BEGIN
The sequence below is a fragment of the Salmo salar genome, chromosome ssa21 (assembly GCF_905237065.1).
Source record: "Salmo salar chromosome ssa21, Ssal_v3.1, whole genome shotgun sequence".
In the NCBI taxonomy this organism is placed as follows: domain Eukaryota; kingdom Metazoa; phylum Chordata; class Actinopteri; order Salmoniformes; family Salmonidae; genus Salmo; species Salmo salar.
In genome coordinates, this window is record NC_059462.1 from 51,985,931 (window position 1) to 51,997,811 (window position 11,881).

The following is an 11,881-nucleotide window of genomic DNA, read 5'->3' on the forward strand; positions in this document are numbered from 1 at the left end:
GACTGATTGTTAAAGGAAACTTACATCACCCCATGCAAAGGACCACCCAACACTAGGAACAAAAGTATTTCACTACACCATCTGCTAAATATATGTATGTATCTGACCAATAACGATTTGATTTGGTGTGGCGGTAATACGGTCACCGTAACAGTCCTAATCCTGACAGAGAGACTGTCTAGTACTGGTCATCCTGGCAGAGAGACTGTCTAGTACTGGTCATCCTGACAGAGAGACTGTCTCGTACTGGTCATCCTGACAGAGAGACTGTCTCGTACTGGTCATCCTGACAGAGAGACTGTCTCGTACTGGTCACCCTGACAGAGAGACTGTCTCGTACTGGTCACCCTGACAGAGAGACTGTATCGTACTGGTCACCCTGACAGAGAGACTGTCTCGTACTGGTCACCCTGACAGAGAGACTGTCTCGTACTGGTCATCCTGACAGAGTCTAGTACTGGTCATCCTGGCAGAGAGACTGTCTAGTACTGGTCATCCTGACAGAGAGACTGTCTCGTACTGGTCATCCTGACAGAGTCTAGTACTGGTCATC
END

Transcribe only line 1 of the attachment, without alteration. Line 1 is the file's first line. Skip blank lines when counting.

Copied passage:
The sequence below is a fragment of the Salmo salar genome, chromosome ssa21 (assembly GCF_905237065.1).